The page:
Idaho$5,102$5,213
Illinois$6,112$6,253
Indiana$5,174$5,254
Iowa$4,685$4,774
Kansas$5,719$5,769
Kentucky$5,060$5,140
Louisiana$5,712$5,811
Maine$5,143$5,442
Maryland$6,770$6,946
Massachusetts$6,022$6,213
Michigan$5,310$5,399
Minnesota$5,367$5,489
Mississippi$4,998$5,134
Missouri$5,544$5,601
Montana$5,383$5,482
Nebraska$5,308$5,423
Nevada$6,036$6,220
New Hampshire$6,094$6,235
New Jersey$6,907$7,084
New Mexico$5,804$5,851
New York$6,309$6,491
North Carolina$5,732$5,832
North Dakota$5,162$5,265
Ohio$5,494$5,560
Oklahoma$5,756$5,848
Oregon$5,319$5,498
Pennsylvania$5,735$5,840
Rhode Island$6,042$6,177
South Carolina$5,765$5,938
South Dakota$5,131$5,235
Tennessee$5,579$5,688
Texas$6,596$6,753
Utah$5,456$5,600
Vermont$5,278$5,466
Virginia$6,822$6,969
Washington$5,998$6,156
West Virginia$5,074$5,144
Wisconsin$4,908$4,961
Wyoming$5,754$5,782

As expected, major cities like San Diego and San Francisco had higher vs. average credit card debt, but Napa had the highest debt among California cities.

Credit card debt in major cities

  • San Francisco: $6,659
  • San Diego: $6,825
  • Oxnard: $6,588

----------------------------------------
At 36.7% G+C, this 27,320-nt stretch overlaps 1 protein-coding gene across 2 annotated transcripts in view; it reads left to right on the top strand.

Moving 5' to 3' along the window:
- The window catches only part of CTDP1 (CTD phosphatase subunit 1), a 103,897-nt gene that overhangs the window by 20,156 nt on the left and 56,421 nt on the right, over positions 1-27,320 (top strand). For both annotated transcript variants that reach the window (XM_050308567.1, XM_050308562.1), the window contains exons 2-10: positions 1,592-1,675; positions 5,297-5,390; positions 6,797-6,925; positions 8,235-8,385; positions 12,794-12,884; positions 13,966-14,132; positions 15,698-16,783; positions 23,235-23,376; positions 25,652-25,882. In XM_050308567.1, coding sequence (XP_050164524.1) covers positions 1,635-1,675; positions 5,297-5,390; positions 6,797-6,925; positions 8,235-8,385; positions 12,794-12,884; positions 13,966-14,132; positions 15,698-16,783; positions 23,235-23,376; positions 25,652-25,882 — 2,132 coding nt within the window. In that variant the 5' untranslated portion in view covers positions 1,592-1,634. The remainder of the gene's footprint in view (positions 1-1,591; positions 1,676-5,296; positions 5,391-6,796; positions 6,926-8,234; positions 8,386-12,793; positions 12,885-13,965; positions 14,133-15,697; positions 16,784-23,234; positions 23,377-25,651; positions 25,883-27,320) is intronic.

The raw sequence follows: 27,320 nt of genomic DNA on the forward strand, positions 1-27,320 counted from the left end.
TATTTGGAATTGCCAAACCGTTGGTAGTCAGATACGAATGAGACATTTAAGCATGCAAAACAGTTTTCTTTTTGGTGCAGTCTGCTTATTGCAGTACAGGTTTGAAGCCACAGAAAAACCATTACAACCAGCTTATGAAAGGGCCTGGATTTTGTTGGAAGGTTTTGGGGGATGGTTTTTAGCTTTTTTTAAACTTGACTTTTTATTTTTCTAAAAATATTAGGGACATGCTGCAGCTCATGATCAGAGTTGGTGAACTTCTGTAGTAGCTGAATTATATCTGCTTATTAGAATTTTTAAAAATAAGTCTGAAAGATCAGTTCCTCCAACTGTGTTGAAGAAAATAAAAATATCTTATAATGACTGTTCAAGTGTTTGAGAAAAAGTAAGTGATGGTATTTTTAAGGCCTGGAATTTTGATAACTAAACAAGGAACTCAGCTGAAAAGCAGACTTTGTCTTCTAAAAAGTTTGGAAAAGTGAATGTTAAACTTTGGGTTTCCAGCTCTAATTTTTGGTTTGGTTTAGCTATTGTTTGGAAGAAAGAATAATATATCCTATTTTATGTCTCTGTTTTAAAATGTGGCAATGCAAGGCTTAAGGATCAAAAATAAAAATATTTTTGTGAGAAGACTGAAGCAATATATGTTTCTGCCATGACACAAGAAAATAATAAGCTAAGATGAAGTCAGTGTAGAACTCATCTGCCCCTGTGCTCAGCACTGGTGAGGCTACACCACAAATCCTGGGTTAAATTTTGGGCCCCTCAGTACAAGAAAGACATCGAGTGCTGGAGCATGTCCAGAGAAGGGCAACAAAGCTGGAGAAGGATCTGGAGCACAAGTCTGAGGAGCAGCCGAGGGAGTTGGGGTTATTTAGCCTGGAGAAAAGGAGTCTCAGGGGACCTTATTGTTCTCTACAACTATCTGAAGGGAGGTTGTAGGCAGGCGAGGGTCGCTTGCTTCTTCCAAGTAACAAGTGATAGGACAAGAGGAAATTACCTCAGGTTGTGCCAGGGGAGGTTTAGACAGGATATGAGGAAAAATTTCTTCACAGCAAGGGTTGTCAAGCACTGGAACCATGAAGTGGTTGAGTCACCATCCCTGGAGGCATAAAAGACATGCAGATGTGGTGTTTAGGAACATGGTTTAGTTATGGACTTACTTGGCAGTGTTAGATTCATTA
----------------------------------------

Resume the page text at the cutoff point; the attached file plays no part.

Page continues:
• Napa: $7,240
  • Vallejo-Fairfield: $6,584

Consumer Debt in California

In addition to credit card debt, California residents predictably also have significant amounts of student loan debt, home mortgage, and car loan debt.

Student Loan Debt in California

As college tuition continues to rise, young people are finding themselves trapped in hundreds of thousands of dollars in debt. In many cases students graduate with over $100,000 owed.

In 2019 the average student loan debt was $35,359. Students in California were right at the average mark at $35,238 – Washington D.C. had the highest average student debt at $52,684. [3]

Student Loan Debt by U.S. State

State20182019
Alabama$33,742$35,674
Alaska$30,085$32,096
Arizona$32,705$34,740
Arkansas$30,345$32,203